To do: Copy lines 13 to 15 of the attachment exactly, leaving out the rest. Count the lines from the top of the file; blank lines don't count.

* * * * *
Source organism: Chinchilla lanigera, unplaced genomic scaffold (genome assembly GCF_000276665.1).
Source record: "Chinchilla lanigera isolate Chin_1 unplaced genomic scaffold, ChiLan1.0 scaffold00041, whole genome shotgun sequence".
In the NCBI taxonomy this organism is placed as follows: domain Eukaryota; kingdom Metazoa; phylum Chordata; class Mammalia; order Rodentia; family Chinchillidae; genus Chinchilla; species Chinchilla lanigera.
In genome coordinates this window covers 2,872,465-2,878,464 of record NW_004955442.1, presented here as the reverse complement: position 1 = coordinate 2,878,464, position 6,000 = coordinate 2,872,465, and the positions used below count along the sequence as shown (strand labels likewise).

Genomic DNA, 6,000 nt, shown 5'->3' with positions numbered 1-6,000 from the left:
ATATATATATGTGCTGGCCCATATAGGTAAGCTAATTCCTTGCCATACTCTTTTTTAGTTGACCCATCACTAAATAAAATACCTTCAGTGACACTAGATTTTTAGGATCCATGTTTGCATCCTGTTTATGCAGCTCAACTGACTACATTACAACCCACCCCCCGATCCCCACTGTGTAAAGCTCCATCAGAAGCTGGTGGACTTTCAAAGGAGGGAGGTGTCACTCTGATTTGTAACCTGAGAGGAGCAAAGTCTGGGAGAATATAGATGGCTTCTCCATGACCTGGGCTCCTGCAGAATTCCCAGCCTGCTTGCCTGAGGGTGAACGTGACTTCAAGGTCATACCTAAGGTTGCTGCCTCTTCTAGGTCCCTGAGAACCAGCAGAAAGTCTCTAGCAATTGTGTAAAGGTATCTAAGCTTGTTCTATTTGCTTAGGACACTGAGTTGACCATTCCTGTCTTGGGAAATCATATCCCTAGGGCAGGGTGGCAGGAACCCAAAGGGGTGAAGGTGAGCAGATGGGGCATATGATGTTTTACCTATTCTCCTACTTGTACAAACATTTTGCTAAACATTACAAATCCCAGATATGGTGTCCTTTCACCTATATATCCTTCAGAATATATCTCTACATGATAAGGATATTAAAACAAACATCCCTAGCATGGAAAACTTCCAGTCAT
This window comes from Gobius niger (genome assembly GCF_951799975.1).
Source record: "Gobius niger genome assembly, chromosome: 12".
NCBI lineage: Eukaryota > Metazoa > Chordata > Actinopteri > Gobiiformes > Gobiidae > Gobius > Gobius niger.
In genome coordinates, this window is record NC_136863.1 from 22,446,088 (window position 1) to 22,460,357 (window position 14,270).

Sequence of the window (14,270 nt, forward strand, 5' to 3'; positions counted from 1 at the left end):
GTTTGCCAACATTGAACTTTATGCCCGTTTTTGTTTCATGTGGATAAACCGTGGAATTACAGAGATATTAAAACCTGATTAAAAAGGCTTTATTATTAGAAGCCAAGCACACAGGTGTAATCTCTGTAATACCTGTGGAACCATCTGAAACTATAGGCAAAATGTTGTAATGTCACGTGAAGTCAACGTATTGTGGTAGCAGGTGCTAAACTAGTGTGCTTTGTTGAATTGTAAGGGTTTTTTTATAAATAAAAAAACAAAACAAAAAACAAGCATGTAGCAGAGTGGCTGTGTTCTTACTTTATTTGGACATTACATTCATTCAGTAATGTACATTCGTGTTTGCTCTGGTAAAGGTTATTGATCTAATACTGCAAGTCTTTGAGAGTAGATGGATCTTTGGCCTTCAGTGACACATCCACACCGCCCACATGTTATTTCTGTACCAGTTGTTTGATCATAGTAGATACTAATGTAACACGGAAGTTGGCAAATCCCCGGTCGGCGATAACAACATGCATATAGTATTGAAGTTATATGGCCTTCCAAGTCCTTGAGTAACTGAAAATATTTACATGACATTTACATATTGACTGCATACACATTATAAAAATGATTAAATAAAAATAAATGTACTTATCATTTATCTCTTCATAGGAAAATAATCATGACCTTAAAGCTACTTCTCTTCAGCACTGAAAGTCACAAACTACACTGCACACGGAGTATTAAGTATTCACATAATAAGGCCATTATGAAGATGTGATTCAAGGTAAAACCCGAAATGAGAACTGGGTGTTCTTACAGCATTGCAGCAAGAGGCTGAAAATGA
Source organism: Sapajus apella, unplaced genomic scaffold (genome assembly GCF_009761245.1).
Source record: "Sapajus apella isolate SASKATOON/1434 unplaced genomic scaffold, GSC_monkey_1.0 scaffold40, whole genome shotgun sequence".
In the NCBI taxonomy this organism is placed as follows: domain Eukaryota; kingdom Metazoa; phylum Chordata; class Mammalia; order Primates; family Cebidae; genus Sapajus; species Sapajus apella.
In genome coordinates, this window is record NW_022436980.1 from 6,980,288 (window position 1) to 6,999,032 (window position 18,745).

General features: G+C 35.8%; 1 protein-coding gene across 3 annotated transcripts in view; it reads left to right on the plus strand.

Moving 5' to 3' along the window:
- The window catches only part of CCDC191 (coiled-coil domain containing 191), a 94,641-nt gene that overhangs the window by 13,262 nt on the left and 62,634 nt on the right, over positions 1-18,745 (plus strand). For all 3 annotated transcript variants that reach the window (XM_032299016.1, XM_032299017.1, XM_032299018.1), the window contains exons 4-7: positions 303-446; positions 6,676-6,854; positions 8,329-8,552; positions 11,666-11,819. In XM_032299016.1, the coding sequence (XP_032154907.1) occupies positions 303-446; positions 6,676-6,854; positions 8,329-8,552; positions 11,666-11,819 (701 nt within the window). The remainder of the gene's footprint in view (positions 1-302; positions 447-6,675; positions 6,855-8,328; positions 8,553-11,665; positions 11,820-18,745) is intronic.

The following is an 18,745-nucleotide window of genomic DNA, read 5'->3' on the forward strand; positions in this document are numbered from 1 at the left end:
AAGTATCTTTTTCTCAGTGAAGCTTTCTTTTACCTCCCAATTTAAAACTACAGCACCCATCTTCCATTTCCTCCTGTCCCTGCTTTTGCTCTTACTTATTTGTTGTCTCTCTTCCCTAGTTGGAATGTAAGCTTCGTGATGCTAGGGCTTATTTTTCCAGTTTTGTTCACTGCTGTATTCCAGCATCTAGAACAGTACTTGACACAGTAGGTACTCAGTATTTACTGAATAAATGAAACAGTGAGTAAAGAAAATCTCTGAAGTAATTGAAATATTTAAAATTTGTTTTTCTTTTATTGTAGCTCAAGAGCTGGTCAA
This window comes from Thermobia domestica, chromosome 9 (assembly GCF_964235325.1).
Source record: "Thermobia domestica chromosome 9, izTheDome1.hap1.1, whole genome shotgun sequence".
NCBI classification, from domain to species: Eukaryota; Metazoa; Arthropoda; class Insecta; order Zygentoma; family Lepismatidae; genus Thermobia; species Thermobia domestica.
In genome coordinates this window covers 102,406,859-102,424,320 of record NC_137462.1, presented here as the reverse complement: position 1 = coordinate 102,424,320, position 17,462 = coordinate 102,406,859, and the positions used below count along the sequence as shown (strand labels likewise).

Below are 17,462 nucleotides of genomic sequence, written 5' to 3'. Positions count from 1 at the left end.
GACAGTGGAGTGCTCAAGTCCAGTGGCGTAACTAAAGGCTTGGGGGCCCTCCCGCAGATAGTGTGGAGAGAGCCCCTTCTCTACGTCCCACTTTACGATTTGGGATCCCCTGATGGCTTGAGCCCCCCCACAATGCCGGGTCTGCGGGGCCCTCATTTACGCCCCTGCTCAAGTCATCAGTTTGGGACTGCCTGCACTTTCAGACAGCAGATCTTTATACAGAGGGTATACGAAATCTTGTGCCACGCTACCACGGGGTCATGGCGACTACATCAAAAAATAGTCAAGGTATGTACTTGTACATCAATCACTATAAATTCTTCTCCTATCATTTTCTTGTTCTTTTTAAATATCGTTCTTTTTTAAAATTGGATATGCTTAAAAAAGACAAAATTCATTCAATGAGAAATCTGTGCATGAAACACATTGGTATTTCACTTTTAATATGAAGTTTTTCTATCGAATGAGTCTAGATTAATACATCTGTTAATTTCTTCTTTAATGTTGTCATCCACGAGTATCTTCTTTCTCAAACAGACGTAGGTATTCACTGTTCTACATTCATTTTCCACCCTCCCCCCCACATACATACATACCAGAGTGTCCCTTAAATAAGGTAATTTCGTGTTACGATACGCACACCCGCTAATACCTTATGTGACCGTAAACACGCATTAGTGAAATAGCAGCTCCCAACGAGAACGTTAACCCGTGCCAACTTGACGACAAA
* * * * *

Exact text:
Source organism: Sapajus apella, unplaced genomic scaffold (genome assembly GCF_009761245.1).
Source record: "Sapajus apella isolate SASKATOON/1434 unplaced genomic scaffold, GSC_monkey_1.0 scaffold40, whole genome shotgun sequence".
In the NCBI taxonomy this organism is placed as follows: domain Eukaryota; kingdom Metazoa; phylum Chordata; class Mammalia; order Primates; family Cebidae; genus Sapajus; species Sapajus apella.